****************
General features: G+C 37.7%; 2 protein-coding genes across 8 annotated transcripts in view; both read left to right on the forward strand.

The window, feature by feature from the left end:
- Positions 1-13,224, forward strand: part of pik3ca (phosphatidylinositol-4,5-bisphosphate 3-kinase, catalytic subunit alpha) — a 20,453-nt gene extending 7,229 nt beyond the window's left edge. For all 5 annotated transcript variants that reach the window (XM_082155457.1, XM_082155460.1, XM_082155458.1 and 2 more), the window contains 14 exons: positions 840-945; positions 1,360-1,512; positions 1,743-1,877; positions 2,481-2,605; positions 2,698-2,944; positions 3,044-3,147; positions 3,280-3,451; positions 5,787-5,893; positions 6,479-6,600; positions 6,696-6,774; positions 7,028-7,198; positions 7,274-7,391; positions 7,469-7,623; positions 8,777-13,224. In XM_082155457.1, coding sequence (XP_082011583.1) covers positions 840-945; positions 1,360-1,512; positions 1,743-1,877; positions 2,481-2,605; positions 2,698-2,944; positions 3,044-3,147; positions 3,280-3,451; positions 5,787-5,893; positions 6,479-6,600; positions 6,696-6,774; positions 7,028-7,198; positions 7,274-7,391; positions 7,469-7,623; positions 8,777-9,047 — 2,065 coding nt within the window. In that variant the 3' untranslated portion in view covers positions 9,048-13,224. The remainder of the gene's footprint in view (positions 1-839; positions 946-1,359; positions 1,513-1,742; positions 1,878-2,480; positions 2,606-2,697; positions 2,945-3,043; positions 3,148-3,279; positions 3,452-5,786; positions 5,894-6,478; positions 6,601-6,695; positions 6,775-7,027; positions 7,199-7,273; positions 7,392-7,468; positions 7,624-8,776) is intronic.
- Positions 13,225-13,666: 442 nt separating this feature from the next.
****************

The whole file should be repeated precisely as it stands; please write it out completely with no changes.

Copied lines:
General features: G+C 37.7%; 2 protein-coding genes across 8 annotated transcripts in view; both read left to right on the forward strand.

The window, feature by feature from the left end:
- Positions 1-13,224, forward strand: part of pik3ca (phosphatidylinositol-4,5-bisphosphate 3-kinase, catalytic subunit alpha) — a 20,453-nt gene extending 7,229 nt beyond the window's left edge. For all 5 annotated transcript variants that reach the window (XM_082155457.1, XM_082155460.1, XM_082155458.1 and 2 more), the window contains 14 exons: positions 840-945; positions 1,360-1,512; positions 1,743-1,877; positions 2,481-2,605; positions 2,698-2,944; positions 3,044-3,147; positions 3,280-3,451; positions 5,787-5,893; positions 6,479-6,600; positions 6,696-6,774; positions 7,028-7,198; positions 7,274-7,391; positions 7,469-7,623; positions 8,777-13,224. In XM_082155457.1, coding sequence (XP_082011583.1) covers positions 840-945; positions 1,360-1,512; positions 1,743-1,877; positions 2,481-2,605; positions 2,698-2,944; positions 3,044-3,147; positions 3,280-3,451; positions 5,787-5,893; positions 6,479-6,600; positions 6,696-6,774; positions 7,028-7,198; positions 7,274-7,391; positions 7,469-7,623; positions 8,777-9,047 — 2,065 coding nt within the window. In that variant the 3' untranslated portion in view covers positions 9,048-13,224. The remainder of the gene's footprint in view (positions 1-839; positions 946-1,359; positions 1,513-1,742; positions 1,878-2,480; positions 2,606-2,697; positions 2,945-3,043; positions 3,148-3,279; positions 3,452-5,786; positions 5,894-6,478; positions 6,601-6,695; positions 6,775-7,027; positions 7,199-7,273; positions 7,392-7,468; positions 7,624-8,776) is intronic.
- Positions 13,225-13,666: 442 nt separating this feature from the next.